Homesickness is a bummer. There’s no other way to put it. But often, the ache of missing the familiarity of home can be softened, sometimes in the most unexpected ways. For Matthew Muspratt, a lawyer working in Africa, comfort came in the form of Google Street View. Sitting at his desk in Kigali, Rwanda, he virtually traversed the whole continental U.S. on an epic cross-country road trip, one click at a time.
One major thing Muspratt took away was how his “road trip” gave him valuable insight into the “small town America” that everyone likes to talk about, but few really bother to see. Witnessing the “gutted Main Streets” of dying rust belt towns hit home for him. As an expat who hadn’t lived in America for about a decade, all he had been hearing about his home country was what he’d been seeing in the news. He felt homesick for the real thing, which, as we all know, is much more complex and nuanced than what is being portrayed in the media.
What I personally found the most interesting about his journey was how he spent the time to look up questions he had about quirks he noticed small towns. Instead of talking to locals about his queries, though, he had Wikipedia. He kept a journal of screencaps and interesting stories from these towns.
Even the smallest towns in the most middle America often betray something larger. Swedish flags in Bishop Hill, Illinois, (pop. 128) tipped me off to a significant early Scandinavian immigrant colony — and the tale of its founder’s murder over love and family feud. Jerkwater Road in rural Indiana led me to a lesson about boilermen aboard olden-day steam locomotives who jerked spigot chains at unmanned water stations (in middle-of-nowhere jerkwaters) to fill their boilers.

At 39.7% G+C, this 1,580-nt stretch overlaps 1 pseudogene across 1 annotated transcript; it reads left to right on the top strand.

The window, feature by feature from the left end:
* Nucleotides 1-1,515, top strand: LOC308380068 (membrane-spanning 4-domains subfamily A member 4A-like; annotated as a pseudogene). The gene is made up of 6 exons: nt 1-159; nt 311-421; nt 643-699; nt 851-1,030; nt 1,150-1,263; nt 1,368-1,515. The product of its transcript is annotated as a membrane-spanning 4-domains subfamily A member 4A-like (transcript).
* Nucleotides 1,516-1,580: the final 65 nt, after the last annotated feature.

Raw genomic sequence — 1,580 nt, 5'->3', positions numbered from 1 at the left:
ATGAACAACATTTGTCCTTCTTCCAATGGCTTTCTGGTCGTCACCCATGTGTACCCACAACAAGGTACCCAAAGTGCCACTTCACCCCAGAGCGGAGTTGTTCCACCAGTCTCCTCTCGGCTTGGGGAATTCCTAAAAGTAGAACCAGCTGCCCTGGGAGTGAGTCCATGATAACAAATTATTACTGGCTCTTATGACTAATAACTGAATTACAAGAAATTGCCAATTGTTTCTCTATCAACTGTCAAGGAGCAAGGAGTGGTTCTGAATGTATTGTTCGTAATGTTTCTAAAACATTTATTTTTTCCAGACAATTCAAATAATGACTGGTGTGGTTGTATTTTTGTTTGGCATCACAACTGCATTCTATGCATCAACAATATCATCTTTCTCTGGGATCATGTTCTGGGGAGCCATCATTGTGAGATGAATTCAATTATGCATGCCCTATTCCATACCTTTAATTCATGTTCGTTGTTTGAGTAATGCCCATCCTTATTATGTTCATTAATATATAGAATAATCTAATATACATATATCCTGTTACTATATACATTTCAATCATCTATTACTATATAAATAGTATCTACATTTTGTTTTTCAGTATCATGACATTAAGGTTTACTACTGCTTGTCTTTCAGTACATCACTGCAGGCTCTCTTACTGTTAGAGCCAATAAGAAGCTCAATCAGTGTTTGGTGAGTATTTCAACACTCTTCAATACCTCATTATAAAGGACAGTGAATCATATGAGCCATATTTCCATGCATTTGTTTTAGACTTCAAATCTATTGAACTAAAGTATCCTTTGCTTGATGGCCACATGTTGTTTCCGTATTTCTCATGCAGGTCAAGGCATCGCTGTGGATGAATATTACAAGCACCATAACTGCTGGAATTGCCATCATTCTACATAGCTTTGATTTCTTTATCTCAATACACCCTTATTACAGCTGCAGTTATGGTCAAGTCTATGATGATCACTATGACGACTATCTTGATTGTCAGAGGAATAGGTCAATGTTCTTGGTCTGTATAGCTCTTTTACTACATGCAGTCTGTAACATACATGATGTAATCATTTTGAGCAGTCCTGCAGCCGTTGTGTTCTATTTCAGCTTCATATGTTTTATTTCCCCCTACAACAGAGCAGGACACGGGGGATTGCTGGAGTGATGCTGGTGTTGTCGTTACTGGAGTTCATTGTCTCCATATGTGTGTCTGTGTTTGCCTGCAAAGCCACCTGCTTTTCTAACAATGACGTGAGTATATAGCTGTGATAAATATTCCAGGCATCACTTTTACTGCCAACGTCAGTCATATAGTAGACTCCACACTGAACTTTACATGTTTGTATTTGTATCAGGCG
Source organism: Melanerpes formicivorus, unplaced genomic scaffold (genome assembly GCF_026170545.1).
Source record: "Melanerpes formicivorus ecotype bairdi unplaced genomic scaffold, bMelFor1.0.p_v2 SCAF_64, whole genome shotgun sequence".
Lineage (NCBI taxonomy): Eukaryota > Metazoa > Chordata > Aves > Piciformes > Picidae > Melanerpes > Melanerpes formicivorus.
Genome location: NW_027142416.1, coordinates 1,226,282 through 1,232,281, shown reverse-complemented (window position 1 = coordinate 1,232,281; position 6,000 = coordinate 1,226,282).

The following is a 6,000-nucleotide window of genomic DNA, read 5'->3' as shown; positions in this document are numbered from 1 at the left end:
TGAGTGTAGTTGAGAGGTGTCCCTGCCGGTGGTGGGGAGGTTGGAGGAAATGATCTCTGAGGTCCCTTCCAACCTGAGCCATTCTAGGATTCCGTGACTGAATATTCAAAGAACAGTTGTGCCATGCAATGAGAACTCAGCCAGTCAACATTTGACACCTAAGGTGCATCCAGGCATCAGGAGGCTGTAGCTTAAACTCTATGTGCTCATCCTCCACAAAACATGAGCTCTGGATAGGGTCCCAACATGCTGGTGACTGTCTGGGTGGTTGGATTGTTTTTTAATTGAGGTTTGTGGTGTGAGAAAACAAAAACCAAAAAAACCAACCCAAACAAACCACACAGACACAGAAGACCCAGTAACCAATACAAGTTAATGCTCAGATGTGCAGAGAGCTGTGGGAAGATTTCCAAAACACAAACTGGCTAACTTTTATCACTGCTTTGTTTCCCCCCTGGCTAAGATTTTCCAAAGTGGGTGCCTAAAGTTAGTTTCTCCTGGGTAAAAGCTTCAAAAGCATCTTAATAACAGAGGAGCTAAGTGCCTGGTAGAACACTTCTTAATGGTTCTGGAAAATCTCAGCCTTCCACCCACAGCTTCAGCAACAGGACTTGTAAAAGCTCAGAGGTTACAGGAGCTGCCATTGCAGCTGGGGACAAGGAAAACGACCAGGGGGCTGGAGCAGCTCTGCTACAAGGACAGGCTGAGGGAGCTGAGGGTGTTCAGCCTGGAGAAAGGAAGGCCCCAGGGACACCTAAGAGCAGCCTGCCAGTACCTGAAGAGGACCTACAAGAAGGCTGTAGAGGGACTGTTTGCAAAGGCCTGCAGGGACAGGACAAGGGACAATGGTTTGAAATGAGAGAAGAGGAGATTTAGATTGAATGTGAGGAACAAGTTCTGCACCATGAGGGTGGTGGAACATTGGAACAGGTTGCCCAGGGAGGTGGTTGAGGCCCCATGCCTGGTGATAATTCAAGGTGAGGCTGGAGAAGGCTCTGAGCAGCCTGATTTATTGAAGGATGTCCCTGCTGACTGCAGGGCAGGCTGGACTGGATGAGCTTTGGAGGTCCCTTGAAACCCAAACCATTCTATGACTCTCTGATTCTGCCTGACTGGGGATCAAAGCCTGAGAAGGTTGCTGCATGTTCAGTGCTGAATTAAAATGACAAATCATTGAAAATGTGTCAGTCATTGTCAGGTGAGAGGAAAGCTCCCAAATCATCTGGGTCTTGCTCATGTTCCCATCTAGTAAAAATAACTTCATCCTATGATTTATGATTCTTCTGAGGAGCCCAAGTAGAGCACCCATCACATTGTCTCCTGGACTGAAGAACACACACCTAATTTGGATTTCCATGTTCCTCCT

He concedes that a Google Street View road trip isn’t comparable to an actual cross-country road trip. But the appeal of spending an hour clicking your way down a scenic, two-lane country road is very real; compared to the grim news and constant bickering we find almost everywhere else on the Internet, it even sounds relaxing. Almost as good as hopping in the car for an evening drive with no destination in mind to clear your head. Almost.
Here are some of our personal favorite stories from across America…